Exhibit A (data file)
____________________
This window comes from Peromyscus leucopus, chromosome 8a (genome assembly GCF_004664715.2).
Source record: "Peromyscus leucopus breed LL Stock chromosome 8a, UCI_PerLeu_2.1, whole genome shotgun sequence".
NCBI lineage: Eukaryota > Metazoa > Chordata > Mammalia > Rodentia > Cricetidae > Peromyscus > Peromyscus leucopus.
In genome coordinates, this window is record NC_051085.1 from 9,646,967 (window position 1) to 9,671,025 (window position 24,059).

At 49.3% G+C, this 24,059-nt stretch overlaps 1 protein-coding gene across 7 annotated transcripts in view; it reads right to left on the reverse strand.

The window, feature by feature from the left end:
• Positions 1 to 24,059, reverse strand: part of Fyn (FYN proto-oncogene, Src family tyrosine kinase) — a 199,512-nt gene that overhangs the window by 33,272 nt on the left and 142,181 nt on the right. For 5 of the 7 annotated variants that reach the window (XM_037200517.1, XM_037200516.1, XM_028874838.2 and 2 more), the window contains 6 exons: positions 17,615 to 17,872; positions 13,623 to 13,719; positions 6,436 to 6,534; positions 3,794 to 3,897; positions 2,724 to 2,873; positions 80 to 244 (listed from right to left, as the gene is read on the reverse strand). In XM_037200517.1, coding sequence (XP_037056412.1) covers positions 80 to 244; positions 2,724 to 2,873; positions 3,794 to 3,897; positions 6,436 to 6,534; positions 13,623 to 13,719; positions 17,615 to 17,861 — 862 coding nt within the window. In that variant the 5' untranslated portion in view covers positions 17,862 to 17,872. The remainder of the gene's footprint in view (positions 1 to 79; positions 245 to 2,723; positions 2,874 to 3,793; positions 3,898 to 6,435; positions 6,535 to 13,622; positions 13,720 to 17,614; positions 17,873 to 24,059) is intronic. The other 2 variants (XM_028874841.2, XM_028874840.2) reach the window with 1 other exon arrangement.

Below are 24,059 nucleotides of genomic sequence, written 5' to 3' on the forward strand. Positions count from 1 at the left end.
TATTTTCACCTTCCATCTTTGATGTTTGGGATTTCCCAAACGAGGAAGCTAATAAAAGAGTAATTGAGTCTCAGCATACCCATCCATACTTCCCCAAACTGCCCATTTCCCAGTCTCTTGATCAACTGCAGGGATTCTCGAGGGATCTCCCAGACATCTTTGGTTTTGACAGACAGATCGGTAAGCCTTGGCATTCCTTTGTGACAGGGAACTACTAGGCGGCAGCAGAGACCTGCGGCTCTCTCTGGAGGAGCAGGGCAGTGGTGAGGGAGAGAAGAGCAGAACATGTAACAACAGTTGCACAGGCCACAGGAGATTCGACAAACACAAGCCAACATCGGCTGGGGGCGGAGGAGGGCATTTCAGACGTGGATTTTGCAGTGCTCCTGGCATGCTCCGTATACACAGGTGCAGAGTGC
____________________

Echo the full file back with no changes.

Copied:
This window comes from Peromyscus leucopus, chromosome 8a (genome assembly GCF_004664715.2).
Source record: "Peromyscus leucopus breed LL Stock chromosome 8a, UCI_PerLeu_2.1, whole genome shotgun sequence".
NCBI lineage: Eukaryota > Metazoa > Chordata > Mammalia > Rodentia > Cricetidae > Peromyscus > Peromyscus leucopus.
In genome coordinates, this window is record NC_051085.1 from 9,646,967 (window position 1) to 9,671,025 (window position 24,059).

At 49.3% G+C, this 24,059-nt stretch overlaps 1 protein-coding gene across 7 annotated transcripts in view; it reads right to left on the reverse strand.

The window, feature by feature from the left end:
• Positions 1 to 24,059, reverse strand: part of Fyn (FYN proto-oncogene, Src family tyrosine kinase) — a 199,512-nt gene that overhangs the window by 33,272 nt on the left and 142,181 nt on the right. For 5 of the 7 annotated variants that reach the window (XM_037200517.1, XM_037200516.1, XM_028874838.2 and 2 more), the window contains 6 exons: positions 17,615 to 17,872; positions 13,623 to 13,719; positions 6,436 to 6,534; positions 3,794 to 3,897; positions 2,724 to 2,873; positions 80 to 244 (listed from right to left, as the gene is read on the reverse strand). In XM_037200517.1, coding sequence (XP_037056412.1) covers positions 80 to 244; positions 2,724 to 2,873; positions 3,794 to 3,897; positions 6,436 to 6,534; positions 13,623 to 13,719; positions 17,615 to 17,861 — 862 coding nt within the window. In that variant the 5' untranslated portion in view covers positions 17,862 to 17,872. The remainder of the gene's footprint in view (positions 1 to 79; positions 245 to 2,723; positions 2,874 to 3,793; positions 3,898 to 6,435; positions 6,535 to 13,622; positions 13,720 to 17,614; positions 17,873 to 24,059) is intronic. The other 2 variants (XM_028874841.2, XM_028874840.2) reach the window with 1 other exon arrangement.

Below are 24,059 nucleotides of genomic sequence, written 5' to 3' on the forward strand. Positions count from 1 at the left end.
TATTTTCACCTTCCATCTTTGATGTTTGGGATTTCCCAAACGAGGAAGCTAATAAAAGAGTAATTGAGTCTCAGCATACCCATCCATACTTCCCCAAACTGCCCATTTCCCAGTCTCTTGATCAACTGCAGGGATTCTCGAGGGATCTCCCAGACATCTTTGGTTTTGACAGACAGATCGGTAAGCCTTGGCATTCCTTTGTGACAGGGAACTACTAGGCGGCAGCAGAGACCTGCGGCTCTCTCTGGAGGAGCAGGGCAGTGGTGAGGGAGAGAAGAGCAGAACATGTAACAACAGTTGCACAGGCCACAGGAGATTCGACAAACACAAGCCAACATCGGCTGGGGGCGGAGGAGGGCATTTCAGACGTGGATTTTGCAGTGCTCCTGGCATGCTCCGTATACACAGGTGCAGAGTGC